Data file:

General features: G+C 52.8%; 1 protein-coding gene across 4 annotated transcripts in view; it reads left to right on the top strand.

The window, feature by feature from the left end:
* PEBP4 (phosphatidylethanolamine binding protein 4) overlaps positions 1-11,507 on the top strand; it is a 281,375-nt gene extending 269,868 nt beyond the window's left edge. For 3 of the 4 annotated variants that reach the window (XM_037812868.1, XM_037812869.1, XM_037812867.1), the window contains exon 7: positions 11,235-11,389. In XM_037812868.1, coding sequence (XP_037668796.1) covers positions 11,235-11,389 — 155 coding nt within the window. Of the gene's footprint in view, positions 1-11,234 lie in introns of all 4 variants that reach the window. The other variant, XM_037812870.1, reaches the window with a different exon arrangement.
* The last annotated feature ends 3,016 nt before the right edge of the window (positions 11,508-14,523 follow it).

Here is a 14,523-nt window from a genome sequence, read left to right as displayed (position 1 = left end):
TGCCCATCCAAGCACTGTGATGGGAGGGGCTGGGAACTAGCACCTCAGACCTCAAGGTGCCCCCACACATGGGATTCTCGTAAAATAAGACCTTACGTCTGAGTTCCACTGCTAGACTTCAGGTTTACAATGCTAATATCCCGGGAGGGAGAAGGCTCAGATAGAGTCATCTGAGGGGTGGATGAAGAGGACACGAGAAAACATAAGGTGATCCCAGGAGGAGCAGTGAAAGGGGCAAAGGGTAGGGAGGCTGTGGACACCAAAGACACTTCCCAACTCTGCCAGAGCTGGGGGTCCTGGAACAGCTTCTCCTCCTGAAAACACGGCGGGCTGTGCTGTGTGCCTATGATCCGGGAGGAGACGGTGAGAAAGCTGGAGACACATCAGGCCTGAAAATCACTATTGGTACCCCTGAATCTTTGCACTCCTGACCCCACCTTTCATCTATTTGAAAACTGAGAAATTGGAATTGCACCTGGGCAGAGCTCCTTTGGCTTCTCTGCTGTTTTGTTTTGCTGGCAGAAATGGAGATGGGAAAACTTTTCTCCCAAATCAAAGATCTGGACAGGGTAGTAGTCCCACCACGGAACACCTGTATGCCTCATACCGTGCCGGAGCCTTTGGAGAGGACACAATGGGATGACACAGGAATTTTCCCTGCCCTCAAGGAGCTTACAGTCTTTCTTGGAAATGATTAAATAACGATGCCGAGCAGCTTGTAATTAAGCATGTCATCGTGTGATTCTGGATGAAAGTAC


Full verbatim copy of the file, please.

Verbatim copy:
General features: G+C 52.8%; 1 protein-coding gene across 4 annotated transcripts in view; it reads left to right on the top strand.

The window, feature by feature from the left end:
* PEBP4 (phosphatidylethanolamine binding protein 4) overlaps positions 1-11,507 on the top strand; it is a 281,375-nt gene extending 269,868 nt beyond the window's left edge. For 3 of the 4 annotated variants that reach the window (XM_037812868.1, XM_037812869.1, XM_037812867.1), the window contains exon 7: positions 11,235-11,389. In XM_037812868.1, coding sequence (XP_037668796.1) covers positions 11,235-11,389 — 155 coding nt within the window. Of the gene's footprint in view, positions 1-11,234 lie in introns of all 4 variants that reach the window. The other variant, XM_037812870.1, reaches the window with a different exon arrangement.
* The last annotated feature ends 3,016 nt before the right edge of the window (positions 11,508-14,523 follow it).

Here is a 14,523-nt window from a genome sequence, read left to right as displayed (position 1 = left end):
TGCCCATCCAAGCACTGTGATGGGAGGGGCTGGGAACTAGCACCTCAGACCTCAAGGTGCCCCCACACATGGGATTCTCGTAAAATAAGACCTTACGTCTGAGTTCCACTGCTAGACTTCAGGTTTACAATGCTAATATCCCGGGAGGGAGAAGGCTCAGATAGAGTCATCTGAGGGGTGGATGAAGAGGACACGAGAAAACATAAGGTGATCCCAGGAGGAGCAGTGAAAGGGGCAAAGGGTAGGGAGGCTGTGGACACCAAAGACACTTCCCAACTCTGCCAGAGCTGGGGGTCCTGGAACAGCTTCTCCTCCTGAAAACACGGCGGGCTGTGCTGTGTGCCTATGATCCGGGAGGAGACGGTGAGAAAGCTGGAGACACATCAGGCCTGAAAATCACTATTGGTACCCCTGAATCTTTGCACTCCTGACCCCACCTTTCATCTATTTGAAAACTGAGAAATTGGAATTGCACCTGGGCAGAGCTCCTTTGGCTTCTCTGCTGTTTTGTTTTGCTGGCAGAAATGGAGATGGGAAAACTTTTCTCCCAAATCAAAGATCTGGACAGGGTAGTAGTCCCACCACGGAACACCTGTATGCCTCATACCGTGCCGGAGCCTTTGGAGAGGACACAATGGGATGACACAGGAATTTTCCCTGCCCTCAAGGAGCTTACAGTCTTTCTTGGAAATGATTAAATAACGATGCCGAGCAGCTTGTAATTAAGCATGTCATCGTGTGATTCTGGATGAAAGTAC